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Balance means different things in different format

Indian captain Virat Kohli has said that K L Rahul keeping wickets has given the team greater options.

Indian captain Virat Kohli has said that K L Rahul keeping wickets has given the team greater options.   | Photo Credit: Vijay Soneji

The lessons of IPL haven’t translated well for India onto the bigger stage

To begin with the obvious, a cricket team is made up of players with diverse skills. The key to success lies in a concept that is still often misunderstood: balance. For Test matches, specialists who have specific roles fill the slots, but as the colour of the ball changes and the number of overs is restricted, there has to be greater fluidity. What appears to be a balanced team for a five-day match may not be so for a T20.

In the shorter formats, it helps when a player brings more than one skill to the game. T20 is a specialised sport, but teams cannot afford to have too many specialists. The exception is the big-hitting batsman. This is something India will have to give much thought to while preparing for the T20 World Cup nine months away. They have enough time and matches (they are scheduled to play 14 beginning with the New Zealand tour) to get it right. It is worrying that they haven’t won the World Cup since 2007 when a whole country was transformed from non-believers in the format to passionate supporters of it. A year later came IPL, and cricket has never been the same.

In the early years of one-day cricket, India made the mistake of playing it the way they played Test cricket. They now sometimes approach T20 like a 50-over game ignoring the fact that it is not a reduced version but a different sport altogether.

T20 may be the least sophisticated form of the game, often turning on luck and power hitting, but looking down on these aspects is not a guaranteed way to win an international tournament. Over a decade ago, much was made of how the IPL would ensure India would win many World Cups, but reality hasn’t caught up with marketing hype yet. The lessons of IPL haven’t translated well for India onto the bigger stage.

Big hitter

The manner in which India lost the semifinals to the West Indies in 2016 — thanks to the six-hitting prowess of Andre Russell — suggested that the big-hitter had the key role. This was confirmed three days later when Russell’s colleague Carlos Brathwaite hit Ben Stokes for four sixes in the final over to snatch the final from England.

The lesson was clear, and endorsed over the years. You need batsmen, at least a couple of them, capable of hitting big and hitting consistently. India have Rohit Sharma at the top of the order but need players lower down who can hit with power and abandon. The likely candidates, Shreyas Iyer, Rishabh Pant, Manish Pandey, hold out hope — lack of consistency is a problem such batsmen have to live with. But just as teamwork implies shared individual success, it can also be about shared individual failure — where a teammate makes up for another’s failure in a particular match.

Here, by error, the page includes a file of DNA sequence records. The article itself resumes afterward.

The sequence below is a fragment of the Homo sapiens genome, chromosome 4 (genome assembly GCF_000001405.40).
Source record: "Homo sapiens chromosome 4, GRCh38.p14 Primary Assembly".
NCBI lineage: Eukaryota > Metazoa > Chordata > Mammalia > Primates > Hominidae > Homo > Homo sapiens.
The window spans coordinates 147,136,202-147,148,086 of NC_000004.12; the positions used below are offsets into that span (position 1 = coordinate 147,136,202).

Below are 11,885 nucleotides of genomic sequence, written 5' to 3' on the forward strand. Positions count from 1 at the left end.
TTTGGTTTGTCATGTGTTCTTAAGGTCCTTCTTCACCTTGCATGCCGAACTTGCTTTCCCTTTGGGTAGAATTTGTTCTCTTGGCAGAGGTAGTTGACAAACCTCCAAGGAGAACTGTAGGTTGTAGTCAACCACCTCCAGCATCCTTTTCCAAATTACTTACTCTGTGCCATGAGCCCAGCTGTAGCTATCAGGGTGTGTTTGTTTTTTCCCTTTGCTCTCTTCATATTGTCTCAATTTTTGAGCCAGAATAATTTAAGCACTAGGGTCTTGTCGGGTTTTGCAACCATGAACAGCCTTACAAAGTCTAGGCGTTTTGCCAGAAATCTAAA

It is worth investing in a couple of players who are expected to do little more than hit sixes at will. This might go against the single-skill theory, but works towards team balance.

Despite shots into the stands having become commonplace, no bowler is happy to see the ball disappear thus. The big six — not the well-run single or two, despite Virat Kohli’s incredible record in this area — is to T20 what the forward defence is to Test cricket.

Greater options

Kohli has said that K L Rahul keeping wickets has given the team greater options. The other Rahul, Dravid, was a reluctant keeper, and took up the job under Sourav Ganguly for 73 matches in the middle phase of his career.

In the traditional game, the wicket-keeper was chosen for his abilities behind, rather than in front of, the stumps. India were early rule-breakers and chose Test ‘keepers who could bat, perhaps evens open the innings, rather than the specialists whose runs came as a bonus. There were two reasons for this: the theory that since wicket-keepers had quick reflexes, they would play fast bowling best, and the reluctance of many batsmen to open against the kind of fast bowlers not seen in India.

One of the problems India had at the last World Cup (the 50-over version in England last year) was the lack of team balance. The problem of who should bat at No. 4 was never resolved satisfactorily. When he was coach, Greg Chappell had a theory he applied in the shorter format: flexibility of batting positions. Batsmen should be prepared to go in at any number since the game could swing dramatically at short notice.

This makes team balance even more important. Rahul showed in the recent series against Australia how he could move up and down the order without any discomfort. That, added to his wicket keeping, has given India an unexpected bonus, reducing further the need to go back to Mahendra Singh Dhoni who turns 39 before the World Cup, with only the IPL to test his preparedness.

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Printable version | Feb 18, 2020 9:58:18 AM |

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